The Other Great Game
The Opening of Korea and the Birth of Modern East Asia
by Sheila Miyoshi Jager
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Pub Date 09 May 2023 | Archive Date 09 May 2023
Harvard University Press, Belknap Press
A dramatic new telling of the dawn of modern East Asia, placing Korea at the center of a transformed world order wrought by imperial greed and devastating wars.
In the nineteenth century, Russia participated in two “great games”: one, well known, pitted the tsar’s empire against Britain in Central Asia. The other, hitherto unrecognized but no less significant, saw Russia, China, and Japan vying for domination of the Korean Peninsula. In this eye-opening account, brought to life in lucid narrative prose, Sheila Miyoshi Jager argues that the contest over Korea, driven both by Korean domestic disputes and by great-power rivalry, set the course for the future of East Asia and the larger global order.
When Russia’s eastward expansion brought it to the Korean border, an impoverished but strategically located nation was wrested from centuries of isolation. Korea became a prize of two major imperial conflicts: the Sino-Japanese War at the close of the nineteenth century and the Russo-Japanese War at the beginning of the twentieth. Japan’s victories in the battle for Korea not only earned the Meiji regime its yearned-for colony but also dislodged Imperial China from centuries of regional supremacy. And the fate of the declining tsarist empire was sealed by its surprising military defeat, even as the United States and Britain sized up the new Japanese challenger.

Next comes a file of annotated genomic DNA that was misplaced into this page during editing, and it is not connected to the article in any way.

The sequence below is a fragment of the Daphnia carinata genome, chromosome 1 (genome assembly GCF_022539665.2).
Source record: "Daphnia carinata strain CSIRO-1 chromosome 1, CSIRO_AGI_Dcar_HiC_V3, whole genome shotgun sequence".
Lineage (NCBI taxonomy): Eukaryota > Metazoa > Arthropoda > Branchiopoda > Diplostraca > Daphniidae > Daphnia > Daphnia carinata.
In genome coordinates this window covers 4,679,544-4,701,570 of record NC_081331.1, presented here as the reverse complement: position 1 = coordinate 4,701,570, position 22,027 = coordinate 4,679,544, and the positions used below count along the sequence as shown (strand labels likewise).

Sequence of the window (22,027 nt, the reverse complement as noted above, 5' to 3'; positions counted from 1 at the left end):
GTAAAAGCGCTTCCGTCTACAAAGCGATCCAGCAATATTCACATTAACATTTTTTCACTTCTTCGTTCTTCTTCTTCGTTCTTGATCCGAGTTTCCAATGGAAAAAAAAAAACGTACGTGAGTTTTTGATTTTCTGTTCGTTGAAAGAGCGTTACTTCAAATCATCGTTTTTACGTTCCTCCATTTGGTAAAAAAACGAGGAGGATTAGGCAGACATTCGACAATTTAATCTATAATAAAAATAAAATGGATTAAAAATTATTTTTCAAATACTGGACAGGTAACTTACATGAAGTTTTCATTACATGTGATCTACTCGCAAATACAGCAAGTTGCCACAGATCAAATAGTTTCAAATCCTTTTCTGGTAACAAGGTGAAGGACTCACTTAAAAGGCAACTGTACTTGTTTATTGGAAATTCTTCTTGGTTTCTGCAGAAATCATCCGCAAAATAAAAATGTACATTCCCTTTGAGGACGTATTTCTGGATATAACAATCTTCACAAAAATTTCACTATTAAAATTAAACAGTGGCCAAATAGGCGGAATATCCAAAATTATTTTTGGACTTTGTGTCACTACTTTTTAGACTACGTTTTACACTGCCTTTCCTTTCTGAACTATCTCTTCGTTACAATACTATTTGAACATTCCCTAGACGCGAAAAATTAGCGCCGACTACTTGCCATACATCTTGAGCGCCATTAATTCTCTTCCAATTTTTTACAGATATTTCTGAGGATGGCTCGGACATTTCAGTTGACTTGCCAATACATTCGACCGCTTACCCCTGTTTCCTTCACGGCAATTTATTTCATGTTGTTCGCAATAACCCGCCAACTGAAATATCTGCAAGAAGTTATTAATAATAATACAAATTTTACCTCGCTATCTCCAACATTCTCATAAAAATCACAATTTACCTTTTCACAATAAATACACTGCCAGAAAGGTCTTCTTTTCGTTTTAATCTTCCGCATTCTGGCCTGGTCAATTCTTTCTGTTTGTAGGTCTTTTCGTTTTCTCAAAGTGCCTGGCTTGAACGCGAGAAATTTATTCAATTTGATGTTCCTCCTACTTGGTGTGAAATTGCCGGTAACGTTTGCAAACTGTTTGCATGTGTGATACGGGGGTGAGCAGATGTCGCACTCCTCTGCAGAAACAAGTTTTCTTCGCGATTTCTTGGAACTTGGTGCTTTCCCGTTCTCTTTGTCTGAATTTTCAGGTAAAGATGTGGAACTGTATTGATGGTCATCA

A vivid story of two geopolitical earthquakes sharing Korea as their epicenter, The Other Great Game rewrites the script of twentieth-century rivalry in the Pacific and enriches our understanding of contemporary global affairs, from the origins of Korea’s bifurcated identity—a legacy of internal politics amid the imperial squabble—to China’s irredentist territorial ambitions and Russia’s nostalgic dreams of recovering great-power status.
Sheila Miyoshi Jager is the author of Brothers at War: The Unending Conflict in Korea and Narratives of Nation Building in Korea: The Genealogy of Patriotism. A specialist on modern East Asian and Korean history and politics, she has written for the New York Times, Politico, and the Boston Globe. She is Professor of East Asian Studies at Oberlin College.
“A monumental achievement. Recounting the story of China’s decline in East Asia, Jager provides a definitive reference for the diplomatic machinations of the great power conflict in the late nineteenth century. This is narrative historical writing at its best.”—Michael Robinson, author of Korea’s Twentieth-Century Odyssey